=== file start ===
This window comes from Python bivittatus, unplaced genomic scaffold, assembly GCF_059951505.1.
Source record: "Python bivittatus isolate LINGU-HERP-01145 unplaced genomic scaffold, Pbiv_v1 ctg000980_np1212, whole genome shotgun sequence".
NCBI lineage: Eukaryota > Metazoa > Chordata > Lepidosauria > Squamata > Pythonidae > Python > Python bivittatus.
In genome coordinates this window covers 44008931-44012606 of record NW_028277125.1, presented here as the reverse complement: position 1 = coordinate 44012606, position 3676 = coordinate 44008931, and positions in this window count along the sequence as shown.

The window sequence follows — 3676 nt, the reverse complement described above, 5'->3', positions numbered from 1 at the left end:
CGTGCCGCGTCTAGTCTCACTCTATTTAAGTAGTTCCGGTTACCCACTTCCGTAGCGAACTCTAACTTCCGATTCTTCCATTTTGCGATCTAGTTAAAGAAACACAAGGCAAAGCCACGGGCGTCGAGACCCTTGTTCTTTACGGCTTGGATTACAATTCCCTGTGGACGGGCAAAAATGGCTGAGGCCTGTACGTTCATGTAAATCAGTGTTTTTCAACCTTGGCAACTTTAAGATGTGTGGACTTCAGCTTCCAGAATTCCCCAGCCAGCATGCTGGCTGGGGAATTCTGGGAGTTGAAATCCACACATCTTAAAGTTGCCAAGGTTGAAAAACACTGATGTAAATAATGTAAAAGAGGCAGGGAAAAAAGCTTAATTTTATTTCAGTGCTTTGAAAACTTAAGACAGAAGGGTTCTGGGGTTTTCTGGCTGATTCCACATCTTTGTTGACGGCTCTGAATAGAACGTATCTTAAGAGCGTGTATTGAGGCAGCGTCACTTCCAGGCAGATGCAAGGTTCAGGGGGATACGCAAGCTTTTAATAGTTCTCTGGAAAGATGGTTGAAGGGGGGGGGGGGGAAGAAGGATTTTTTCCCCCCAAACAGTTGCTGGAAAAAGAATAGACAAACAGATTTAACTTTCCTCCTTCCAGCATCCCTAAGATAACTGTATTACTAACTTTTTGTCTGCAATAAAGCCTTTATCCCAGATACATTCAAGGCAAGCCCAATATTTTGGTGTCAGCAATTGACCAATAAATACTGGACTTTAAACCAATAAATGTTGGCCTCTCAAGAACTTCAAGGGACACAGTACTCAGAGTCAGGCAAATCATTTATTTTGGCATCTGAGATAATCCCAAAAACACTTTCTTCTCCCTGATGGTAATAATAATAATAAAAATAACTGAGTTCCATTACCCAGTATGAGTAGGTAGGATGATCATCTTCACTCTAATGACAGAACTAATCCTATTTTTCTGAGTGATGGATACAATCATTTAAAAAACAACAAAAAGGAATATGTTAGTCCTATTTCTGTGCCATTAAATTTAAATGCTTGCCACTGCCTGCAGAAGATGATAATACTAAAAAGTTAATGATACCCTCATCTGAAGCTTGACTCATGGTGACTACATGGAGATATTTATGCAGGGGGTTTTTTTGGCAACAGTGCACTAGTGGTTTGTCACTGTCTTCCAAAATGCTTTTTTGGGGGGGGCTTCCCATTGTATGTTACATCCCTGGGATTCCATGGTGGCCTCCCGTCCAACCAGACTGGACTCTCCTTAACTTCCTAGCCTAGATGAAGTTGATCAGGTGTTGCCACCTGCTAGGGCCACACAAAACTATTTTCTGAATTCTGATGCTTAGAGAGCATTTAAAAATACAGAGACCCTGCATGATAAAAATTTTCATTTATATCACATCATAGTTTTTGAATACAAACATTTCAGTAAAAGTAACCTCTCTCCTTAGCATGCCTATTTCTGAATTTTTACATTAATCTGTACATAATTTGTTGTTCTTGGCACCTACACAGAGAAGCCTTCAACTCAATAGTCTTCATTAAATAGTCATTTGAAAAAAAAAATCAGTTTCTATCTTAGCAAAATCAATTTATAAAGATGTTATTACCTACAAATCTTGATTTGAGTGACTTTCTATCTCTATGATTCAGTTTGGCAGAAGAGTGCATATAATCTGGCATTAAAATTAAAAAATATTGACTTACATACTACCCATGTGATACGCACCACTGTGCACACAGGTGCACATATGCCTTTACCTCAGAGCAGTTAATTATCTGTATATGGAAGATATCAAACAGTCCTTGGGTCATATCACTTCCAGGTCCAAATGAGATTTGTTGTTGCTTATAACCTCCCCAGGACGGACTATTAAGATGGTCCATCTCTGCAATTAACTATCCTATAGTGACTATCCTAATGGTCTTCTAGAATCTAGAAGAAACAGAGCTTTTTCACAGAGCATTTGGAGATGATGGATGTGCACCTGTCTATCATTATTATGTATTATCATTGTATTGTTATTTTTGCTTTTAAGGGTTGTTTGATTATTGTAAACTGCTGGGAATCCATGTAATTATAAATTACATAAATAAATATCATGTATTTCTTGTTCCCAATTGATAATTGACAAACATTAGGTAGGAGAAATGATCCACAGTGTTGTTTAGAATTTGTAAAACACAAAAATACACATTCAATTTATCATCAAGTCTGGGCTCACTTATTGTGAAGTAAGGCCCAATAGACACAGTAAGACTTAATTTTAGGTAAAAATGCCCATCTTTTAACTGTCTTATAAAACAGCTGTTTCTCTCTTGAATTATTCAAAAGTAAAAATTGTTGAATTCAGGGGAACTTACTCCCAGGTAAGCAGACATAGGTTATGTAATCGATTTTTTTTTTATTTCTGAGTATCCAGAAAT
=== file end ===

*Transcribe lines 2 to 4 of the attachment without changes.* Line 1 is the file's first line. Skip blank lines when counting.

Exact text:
Source record: "Python bivittatus isolate LINGU-HERP-01145 unplaced genomic scaffold, Pbiv_v1 ctg000980_np1212, whole genome shotgun sequence".
NCBI lineage: Eukaryota > Metazoa > Chordata > Lepidosauria > Squamata > Pythonidae > Python > Python bivittatus.
In genome coordinates this window covers 44008931-44012606 of record NW_028277125.1, presented here as the reverse complement: position 1 = coordinate 44012606, position 3676 = coordinate 44008931, and positions in this window count along the sequence as shown.